Will Germany be able to achieve its wind energy goals? – DW – 04/02/2024

German Chancellor Olaf Scholz is optimistic that his ruling coalition, made up of the Social Democratic Party (SPD), the Green Party and the neoliberal Free Democratic Party, will boost the country’s energy transition. He remains confident despite Germany’s budget problems, growing bureaucratic challenges, and frustration among much of German society.

“If we succeed in achieving what we set out to achieve, and I am sure we will, we will break 200 years of industrial tradition and prosperity based on coal, gas and oil,” he said in Potsdam on Monday, January 29. .

Currently, about 30% of German electricity is still generated by burning coal and gas. Meanwhile, wind turbines generate nearly half of the country’s power. The government intends to move to completely neutral electricity production, mainly through the construction of large wind farms in the North Sea and the Baltic Sea.

Too ambitious goals?

To achieve this goal, Germany will have to quadruple the amount of energy generated by wind turbines in just six years. However, wind industry representatives warned that this could be difficult.

According to the German Wind Energy Association, only 27 new wind turbines will be connected to the grid in 2023.

Transporting wind energy from Germany's shores remains an infrastructure challenge.
Transporting wind energy from Germany’s shores remains an infrastructure challenge.Photo: Andreas Franke/DPA/Alliance Image

In a recent letter, the German Federal Hydrographic and Maritime Agency warned that the establishment of certain connections to the North Sea grid could be delayed by up to two years due to bottlenecks in transformer construction.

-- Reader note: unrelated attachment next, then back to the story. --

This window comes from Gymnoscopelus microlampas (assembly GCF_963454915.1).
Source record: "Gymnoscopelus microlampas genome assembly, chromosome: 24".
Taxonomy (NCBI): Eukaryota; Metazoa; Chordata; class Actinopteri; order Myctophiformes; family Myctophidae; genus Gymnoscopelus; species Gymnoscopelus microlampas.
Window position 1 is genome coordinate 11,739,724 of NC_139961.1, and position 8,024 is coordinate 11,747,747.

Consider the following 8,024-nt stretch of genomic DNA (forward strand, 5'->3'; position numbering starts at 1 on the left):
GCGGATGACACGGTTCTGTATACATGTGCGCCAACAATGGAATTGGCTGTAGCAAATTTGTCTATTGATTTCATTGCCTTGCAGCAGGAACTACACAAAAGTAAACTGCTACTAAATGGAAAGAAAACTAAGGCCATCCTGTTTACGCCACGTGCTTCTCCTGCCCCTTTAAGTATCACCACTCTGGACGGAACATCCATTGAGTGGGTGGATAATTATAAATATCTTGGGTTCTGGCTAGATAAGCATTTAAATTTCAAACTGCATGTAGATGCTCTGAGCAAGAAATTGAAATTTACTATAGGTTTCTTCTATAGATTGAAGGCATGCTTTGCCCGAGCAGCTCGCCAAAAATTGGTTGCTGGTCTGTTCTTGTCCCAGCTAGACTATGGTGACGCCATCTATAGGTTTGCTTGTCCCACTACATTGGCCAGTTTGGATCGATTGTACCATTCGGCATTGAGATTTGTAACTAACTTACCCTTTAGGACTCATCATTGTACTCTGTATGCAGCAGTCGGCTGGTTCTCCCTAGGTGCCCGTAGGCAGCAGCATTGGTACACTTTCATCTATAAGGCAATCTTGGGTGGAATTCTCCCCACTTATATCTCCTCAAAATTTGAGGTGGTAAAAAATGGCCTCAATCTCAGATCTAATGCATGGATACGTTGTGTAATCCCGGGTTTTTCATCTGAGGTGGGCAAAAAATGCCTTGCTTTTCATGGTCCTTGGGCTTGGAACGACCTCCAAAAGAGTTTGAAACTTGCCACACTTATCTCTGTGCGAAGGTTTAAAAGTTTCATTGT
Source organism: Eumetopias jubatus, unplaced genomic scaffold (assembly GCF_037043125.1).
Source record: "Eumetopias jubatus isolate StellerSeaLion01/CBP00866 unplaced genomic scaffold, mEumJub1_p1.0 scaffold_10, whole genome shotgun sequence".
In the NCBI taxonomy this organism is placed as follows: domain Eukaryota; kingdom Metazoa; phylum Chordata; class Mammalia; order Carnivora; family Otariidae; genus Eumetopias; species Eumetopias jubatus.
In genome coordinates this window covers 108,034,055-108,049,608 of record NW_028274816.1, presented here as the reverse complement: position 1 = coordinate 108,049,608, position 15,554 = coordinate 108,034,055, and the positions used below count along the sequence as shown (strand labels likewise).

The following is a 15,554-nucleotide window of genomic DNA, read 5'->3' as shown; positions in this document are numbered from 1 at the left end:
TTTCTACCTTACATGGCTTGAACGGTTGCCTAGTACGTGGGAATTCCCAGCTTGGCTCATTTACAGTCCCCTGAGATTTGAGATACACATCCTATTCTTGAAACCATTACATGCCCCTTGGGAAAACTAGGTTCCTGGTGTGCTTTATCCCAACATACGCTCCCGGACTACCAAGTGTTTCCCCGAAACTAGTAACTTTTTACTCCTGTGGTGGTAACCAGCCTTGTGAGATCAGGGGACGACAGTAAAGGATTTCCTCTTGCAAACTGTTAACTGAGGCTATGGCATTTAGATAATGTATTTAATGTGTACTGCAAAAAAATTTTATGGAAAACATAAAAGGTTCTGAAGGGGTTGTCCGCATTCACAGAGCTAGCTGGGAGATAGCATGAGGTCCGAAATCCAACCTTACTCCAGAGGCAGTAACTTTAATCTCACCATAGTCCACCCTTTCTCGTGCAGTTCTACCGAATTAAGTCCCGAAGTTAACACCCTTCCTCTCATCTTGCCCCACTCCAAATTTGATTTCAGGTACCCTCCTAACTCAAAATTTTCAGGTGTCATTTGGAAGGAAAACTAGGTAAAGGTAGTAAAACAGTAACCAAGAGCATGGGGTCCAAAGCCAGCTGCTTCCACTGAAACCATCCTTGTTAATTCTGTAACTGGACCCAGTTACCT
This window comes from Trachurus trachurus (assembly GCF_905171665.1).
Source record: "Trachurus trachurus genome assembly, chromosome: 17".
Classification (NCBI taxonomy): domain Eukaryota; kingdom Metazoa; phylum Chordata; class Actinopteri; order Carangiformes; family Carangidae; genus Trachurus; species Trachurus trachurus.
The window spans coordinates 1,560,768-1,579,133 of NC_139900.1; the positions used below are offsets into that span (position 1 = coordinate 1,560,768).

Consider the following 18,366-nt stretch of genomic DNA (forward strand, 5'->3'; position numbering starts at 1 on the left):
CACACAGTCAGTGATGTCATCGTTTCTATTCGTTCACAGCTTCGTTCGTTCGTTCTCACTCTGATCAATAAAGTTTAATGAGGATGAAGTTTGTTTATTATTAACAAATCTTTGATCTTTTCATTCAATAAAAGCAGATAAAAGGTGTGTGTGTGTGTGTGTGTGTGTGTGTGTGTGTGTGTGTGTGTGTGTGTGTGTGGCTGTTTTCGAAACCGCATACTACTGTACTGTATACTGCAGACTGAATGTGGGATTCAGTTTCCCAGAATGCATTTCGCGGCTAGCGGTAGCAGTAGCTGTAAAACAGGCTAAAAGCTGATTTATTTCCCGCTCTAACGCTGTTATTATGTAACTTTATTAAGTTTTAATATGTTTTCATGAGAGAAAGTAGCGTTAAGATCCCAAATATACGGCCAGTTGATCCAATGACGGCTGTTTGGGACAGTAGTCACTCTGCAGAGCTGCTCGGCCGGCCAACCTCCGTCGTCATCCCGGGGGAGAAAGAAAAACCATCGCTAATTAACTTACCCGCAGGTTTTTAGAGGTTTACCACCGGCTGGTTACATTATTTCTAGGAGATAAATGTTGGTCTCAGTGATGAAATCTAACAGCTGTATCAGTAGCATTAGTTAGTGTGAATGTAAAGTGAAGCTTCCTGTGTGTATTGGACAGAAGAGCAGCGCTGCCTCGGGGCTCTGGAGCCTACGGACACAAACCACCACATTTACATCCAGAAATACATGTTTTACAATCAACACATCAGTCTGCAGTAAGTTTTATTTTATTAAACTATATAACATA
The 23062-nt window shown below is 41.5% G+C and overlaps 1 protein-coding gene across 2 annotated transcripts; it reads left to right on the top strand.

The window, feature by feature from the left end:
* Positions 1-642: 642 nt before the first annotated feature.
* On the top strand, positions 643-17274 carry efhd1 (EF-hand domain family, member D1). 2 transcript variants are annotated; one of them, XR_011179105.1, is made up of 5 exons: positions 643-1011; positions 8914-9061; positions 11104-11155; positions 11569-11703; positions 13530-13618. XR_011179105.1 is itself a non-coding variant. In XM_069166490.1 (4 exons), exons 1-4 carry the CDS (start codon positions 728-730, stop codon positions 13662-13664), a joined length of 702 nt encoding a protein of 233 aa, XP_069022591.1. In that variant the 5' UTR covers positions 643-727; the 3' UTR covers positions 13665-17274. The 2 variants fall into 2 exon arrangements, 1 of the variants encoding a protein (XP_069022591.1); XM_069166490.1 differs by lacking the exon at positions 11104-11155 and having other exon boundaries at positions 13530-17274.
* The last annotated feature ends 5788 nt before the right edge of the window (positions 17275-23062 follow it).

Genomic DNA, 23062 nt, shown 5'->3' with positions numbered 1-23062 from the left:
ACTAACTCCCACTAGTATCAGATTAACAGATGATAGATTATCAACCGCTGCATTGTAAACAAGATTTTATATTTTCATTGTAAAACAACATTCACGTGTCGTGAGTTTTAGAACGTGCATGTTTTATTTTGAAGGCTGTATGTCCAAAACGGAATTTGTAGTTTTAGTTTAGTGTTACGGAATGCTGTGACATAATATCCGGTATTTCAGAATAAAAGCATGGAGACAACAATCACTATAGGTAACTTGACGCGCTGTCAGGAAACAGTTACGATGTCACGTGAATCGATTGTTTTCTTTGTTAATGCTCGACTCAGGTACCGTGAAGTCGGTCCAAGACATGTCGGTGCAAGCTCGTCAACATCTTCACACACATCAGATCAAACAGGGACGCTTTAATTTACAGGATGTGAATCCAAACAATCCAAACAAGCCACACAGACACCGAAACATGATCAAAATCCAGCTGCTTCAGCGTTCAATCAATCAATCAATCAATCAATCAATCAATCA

Seaports are essential to meet infrastructure challenges

Producing electricity through offshore wind farms is one thing, but transporting that electricity ashore via massive power cables is quite another. As well as installing large transformers that convert alternating current into direct current so that electricity can be sent from northern Germany to the country’s industrial heartland in the south and west.

Experts estimate that an area equivalent to 270 football fields will soon be needed in German ports to develop the wind energy sector.

“Offshore ports are key hubs for offshore wind energy,” said Karina Wurz, CEO of the Offshore Wind Energy Foundation. He added that they are necessary for the construction and decommissioning of wind farms, and serve as service ports for operation and maintenance and storage and production sites.

Scholz (at microphone) and Robert Habeck (right) inaugurate a new LNG terminal in Wilhelmshaven in December 2022.
Scholz (at microphone) and Robert Habeck (right) inaugurate a new LNG terminal in Wilhelmshaven in December 2022.Photograph: Axel Hemken/AFP/Getty Images

Meanwhile, Greenpeace believes that the German government is setting the wrong priorities, for example by investing too much money in liquefied natural gas terminals.

Martin Kaiser, an energy and climate expert at Greenpeace, told DW that it was unacceptable that Germany’s lack of conversion stations and Schulz’s misguided priorities meant Germany would fail to meet its renewable energy targets.

The government built the LNG terminals after Russia’s invasion of Ukraine in early 2022 ended the flow of Russian gas to Germany, forcing the country to import gas from other countries.

Germany lacks funds for wind energy

However, the government lacks the funds to grow the offshore wind sector as it will need to take out new loans, but this is strictly prohibited by law.

One possibility is to create a special fund to support the sector, similar to the special fund for the German armed forces. German Economy Minister Robert Habeck of the Green Party, also in charge of the climate portfolio, proposed last week in the Bundestag the creation of such a fund to grow the wind energy sector and address other issues.

However, the proposal was immediately rejected by the opposition as well as by its coalition partner, the Free Democratic Party.


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